At first glance, Pipes looks really cool. To me, it gives an excellent graphical / symbolical view of what it is all about: connecting data processors, input to output. Indeed, much like Unix pipes.
That said, it also reminds me an awful lot of an old “graphical database application” (forgot the name), that I was forced to use on the Mac, way back early 1990s. The idea was that people without any programming (and database) knowledge could created and drag/drop their own database application.
There was a serious problem, however: the tool didn’t work at all. Programmers missed even the most elementary tools (no loops, no exit conditions), while people not into programming are not inclined to develop an abstract view of their data. Which was exactly the reason I got the assignment.
The flaw is that this class of products are aimed at a non-existing audience. At one hand, we have complex tasks, which can be solved by expert users using expert tools. At the other hand we have lay users, wanting to get the results of complex operations – which is perfectly reasonable. However, requirements for these kind of graphic tools are extremely tough. As an example, providing a graphic wrapper around an expression which is basically a regexp will not help anyone.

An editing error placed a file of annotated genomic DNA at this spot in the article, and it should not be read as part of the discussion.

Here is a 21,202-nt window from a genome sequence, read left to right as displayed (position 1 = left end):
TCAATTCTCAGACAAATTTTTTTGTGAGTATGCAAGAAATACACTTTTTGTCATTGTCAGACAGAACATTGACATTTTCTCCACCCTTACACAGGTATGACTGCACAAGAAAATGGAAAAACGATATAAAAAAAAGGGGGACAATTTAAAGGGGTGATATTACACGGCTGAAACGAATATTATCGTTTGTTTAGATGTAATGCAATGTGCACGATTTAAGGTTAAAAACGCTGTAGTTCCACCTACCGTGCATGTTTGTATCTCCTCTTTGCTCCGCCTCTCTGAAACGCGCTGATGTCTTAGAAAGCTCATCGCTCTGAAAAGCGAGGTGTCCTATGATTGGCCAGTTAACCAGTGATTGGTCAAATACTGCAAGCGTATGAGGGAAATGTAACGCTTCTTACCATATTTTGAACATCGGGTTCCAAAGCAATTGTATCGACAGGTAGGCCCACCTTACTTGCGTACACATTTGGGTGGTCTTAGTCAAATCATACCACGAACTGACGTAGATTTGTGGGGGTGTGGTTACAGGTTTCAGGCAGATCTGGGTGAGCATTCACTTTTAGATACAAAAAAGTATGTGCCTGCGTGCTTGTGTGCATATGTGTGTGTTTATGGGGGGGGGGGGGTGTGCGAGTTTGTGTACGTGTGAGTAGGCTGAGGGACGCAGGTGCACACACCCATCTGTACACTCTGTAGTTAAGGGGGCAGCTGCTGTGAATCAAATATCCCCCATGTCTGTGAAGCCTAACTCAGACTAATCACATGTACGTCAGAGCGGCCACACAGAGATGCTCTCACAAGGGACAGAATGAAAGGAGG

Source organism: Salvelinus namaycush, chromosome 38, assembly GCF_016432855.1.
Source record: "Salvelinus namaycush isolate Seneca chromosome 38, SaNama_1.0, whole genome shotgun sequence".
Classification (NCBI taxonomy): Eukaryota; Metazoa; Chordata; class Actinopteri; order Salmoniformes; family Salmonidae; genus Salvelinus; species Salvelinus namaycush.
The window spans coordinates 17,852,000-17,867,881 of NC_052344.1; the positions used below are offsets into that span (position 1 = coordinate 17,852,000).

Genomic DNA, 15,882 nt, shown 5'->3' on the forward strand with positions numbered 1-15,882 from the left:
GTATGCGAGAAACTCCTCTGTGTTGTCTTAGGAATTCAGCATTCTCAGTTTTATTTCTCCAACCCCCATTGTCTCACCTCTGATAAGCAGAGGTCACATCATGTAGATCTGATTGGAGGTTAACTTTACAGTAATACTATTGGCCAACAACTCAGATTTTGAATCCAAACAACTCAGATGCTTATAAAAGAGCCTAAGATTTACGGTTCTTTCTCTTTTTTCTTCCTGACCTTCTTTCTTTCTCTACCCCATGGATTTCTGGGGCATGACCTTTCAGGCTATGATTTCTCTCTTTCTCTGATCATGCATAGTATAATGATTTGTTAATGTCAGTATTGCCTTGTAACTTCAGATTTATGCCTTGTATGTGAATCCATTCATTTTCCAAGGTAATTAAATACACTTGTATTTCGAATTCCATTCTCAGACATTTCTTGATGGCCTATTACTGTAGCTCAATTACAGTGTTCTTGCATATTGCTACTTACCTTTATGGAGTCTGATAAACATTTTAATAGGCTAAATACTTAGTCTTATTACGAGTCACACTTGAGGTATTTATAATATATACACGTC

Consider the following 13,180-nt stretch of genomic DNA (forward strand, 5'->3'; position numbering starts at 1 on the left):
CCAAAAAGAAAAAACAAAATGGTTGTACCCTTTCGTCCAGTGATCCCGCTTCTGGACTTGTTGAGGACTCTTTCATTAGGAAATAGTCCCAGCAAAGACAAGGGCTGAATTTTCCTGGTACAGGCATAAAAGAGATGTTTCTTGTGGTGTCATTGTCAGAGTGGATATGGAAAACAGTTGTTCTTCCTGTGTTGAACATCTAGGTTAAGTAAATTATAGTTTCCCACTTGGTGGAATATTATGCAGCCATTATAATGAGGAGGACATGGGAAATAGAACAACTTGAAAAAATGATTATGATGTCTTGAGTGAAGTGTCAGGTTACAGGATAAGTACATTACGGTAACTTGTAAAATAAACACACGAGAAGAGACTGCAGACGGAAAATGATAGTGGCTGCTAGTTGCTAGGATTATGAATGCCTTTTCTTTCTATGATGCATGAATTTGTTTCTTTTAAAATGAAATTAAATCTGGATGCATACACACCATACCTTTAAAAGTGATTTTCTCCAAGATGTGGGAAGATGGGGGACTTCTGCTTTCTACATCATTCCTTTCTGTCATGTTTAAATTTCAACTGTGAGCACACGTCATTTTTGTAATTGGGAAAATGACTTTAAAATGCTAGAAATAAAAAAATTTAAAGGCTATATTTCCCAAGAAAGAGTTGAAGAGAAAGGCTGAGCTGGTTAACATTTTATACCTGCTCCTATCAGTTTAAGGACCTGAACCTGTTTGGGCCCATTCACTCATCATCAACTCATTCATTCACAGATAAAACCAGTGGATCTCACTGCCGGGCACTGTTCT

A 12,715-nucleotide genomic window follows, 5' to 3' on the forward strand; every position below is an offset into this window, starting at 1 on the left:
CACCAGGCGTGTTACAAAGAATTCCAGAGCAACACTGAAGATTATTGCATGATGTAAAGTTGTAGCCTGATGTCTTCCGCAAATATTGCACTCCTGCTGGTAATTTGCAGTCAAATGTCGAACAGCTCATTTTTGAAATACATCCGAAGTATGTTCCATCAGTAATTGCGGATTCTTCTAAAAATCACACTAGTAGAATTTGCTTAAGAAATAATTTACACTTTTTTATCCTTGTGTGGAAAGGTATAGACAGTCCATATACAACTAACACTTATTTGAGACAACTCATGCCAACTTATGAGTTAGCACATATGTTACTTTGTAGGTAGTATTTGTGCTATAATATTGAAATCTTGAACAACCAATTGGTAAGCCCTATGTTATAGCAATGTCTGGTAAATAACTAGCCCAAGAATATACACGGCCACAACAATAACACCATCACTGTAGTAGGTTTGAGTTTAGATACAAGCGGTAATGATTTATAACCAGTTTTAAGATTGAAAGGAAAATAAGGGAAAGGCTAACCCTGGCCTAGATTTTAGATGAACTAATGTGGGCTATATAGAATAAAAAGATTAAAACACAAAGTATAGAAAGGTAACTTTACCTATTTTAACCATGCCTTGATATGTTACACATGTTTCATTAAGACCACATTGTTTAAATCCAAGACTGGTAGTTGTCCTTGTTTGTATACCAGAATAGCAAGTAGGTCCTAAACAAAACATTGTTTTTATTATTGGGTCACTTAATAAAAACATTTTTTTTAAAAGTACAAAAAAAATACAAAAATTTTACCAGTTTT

Bottom line: I suspect that those people who instantly grasp the meaning of the graphic enhanced tool would prefer their own (command line) tools, while the for the rest of us it is still way too abstract and thus complex. Provide real abstraction hiding, or you still need power users which will ignore your enhanced tool anyway.
More recent examples of this flaw are in my opinion Apple Automator and the whole Applescript language. When it comes to exact, abstract object properties, I prefer to just say window.location.search, rather than “the search property of the location of the window” or something equally fuzzy. But I digress.
So, back to Pipes: yes, there’s much eye candy to its lovely interface, but when it comes to pure production value, I prefer more abstract tools which give me more control. Hide all geeky abstraction involved, and it might evolve into something really great – way to go.
For now, mixing and matching RSS feeds could be as simple as using command line xsltproc with a simple XSL tranformation.
(maybe there is a niche for it in the cut-n-paste crowd – those who just google some code, paste it somewhere and have it magically work, sometimes. Pipes will at least give them a robust and well defined environment, where they will not easily shoot themselves in the foot).